response, Mr. Chambers argued that his deposition testimony was an
evidentiary admission and pointed to the deposition testimony of his wife as
establishing a factual dispute regarding causation. The district court granted
Troy-Bilt’s motion for summary judgment, and Mr. Chambers appealed.
The district court exercised diversity jurisdiction, 2 28 U.S.C. § 1332, and
we have jurisdiction over the appeal from a final judgment, 28 U.S.C. § 1291.
We review a grant of summary judgment de novo. United States v.
Lawrence, 276 F.3d 193, 195 (5th Cir. 2001). Summary judgment is proper
where there is no genuine dispute of material fact, and a party is entitled to
judgment as a matter of law. FED. R. CIV. P. 56(a). We “must view the evidence
introduced and all factual inferences from the evidence in the light most
favorable to the party opposing summary judgment[, and a] party opposing
summary judgment may not rest on mere conclusory allegations or denials in
its pleadings.” Hightower v. Tex. Hosp. Ass’n, 65 F.3d 443, 447 (5th Cir. 1995)
unsubstantiated assertions cannot defeat a motion for summary judgment.”
RSR Corp. v. Int’l Ins. Co., 612 F.3d 851, 857 (5th Cir. 2010). We may affirm
The parties submitted supplemental letter briefing on diversity jurisdiction, and we
are satisfied that the district court properly exercised subject matter jurisdiction.
Date Filed: 04/25/2017
the grant of summary judgment on any basis raised below that is supported by
the record. See City of Alexandria v. Brown, 740 F.3d 339, 350 (5th Cir. 2014).
On appeal, Mr. Chambers maintains that his deposition testimony was
an evidentiary admission, not a judicial admission. We need not decide this
issue because, even assuming arguendo that his statements were evidentiary
rather than judicial admissions, he failed to raise a fact issue refuting those
To refute his deposition testimony regarding how long the lawn mower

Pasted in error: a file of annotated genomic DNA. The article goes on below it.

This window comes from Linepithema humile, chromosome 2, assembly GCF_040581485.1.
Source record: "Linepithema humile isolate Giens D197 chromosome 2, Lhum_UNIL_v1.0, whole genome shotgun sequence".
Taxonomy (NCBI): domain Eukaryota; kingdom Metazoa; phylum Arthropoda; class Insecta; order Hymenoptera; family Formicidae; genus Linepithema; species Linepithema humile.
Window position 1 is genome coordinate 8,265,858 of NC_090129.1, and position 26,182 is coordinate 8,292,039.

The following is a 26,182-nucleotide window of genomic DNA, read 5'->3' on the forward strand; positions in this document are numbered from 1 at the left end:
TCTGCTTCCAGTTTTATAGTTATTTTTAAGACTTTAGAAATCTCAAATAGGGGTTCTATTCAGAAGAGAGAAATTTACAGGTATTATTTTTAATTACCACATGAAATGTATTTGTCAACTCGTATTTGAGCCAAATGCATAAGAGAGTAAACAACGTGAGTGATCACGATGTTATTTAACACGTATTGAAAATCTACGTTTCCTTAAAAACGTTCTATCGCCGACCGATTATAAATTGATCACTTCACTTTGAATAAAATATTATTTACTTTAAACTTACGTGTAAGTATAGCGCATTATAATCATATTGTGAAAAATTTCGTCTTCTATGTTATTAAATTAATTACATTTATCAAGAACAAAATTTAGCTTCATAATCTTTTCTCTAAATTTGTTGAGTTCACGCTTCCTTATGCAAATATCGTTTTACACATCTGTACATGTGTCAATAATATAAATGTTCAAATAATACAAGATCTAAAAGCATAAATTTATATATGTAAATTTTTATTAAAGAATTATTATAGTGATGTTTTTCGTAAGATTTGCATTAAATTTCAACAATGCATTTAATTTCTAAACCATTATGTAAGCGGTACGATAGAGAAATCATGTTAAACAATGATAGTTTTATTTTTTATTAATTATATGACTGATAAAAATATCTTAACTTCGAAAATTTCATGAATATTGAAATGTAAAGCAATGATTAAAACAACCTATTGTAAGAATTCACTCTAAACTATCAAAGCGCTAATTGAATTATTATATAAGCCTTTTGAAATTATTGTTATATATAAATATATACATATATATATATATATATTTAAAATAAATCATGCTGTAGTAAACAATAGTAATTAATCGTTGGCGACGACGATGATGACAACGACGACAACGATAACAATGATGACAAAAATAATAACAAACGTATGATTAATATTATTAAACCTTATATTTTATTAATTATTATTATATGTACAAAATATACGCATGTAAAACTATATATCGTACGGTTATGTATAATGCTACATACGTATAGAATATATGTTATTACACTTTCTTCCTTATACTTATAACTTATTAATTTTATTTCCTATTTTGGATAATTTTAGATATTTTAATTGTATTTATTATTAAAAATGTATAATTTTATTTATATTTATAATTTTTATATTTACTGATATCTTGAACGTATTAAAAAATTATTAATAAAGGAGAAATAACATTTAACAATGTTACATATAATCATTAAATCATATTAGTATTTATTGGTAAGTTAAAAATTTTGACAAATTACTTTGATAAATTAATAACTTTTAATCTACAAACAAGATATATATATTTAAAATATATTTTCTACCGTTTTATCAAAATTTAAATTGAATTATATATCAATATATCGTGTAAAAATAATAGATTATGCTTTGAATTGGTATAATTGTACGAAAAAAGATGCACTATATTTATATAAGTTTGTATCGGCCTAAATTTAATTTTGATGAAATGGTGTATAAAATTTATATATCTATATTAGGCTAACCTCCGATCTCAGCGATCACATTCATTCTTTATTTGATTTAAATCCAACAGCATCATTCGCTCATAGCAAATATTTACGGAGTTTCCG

was running, Mr. Chambers points to the deposition testimony of his wife that
the lawn mower ran for nine or ten minutes.
The problem with Mrs.
Chambers’s testimony, however, is that her accounting of the duration is based
upon speculation. When asked how long the conversation between her and her
husband was, she was equivocal, stating “I’m going to say [it was] about two
minutes” and later that it was “three or four minutes.” As to how long Mr.
Chambers sat on the lawn mower in the garage, Mrs. Chambers expressed
uncertainty, first stating “for a few minutes,” then saying “I don’t know how
long it was,” and finally stating “I’m guessing it was two, three minutes. It
could have been a minute.” This type of speculation is not sufficient to create
a genuine issue of material fact. See Ruiz v. Whirlpool, Inc., 12 F.3d 510, 514
(5th Cir. 1994) (an expert’s opinion “that the relays for the evaporator blower
fan motor could have been a source of the fire” was not sufficient to defeat
summary judgment); see also Keating v. Pittston City, 643 F. App’x 219, 224–
25 (3d Cir.), cert. denied, 137 S. Ct. (2016) (“A lack of memory does not create
a genuine dispute because an answer such as ‘I don’t recall’ is insufficient
evidence to rebut affirmative testimony or at least create ‘fair doubt.’”).
Accordingly, there is no genuine dispute of material fact, and summary
judgment was proper. AFFIRMED.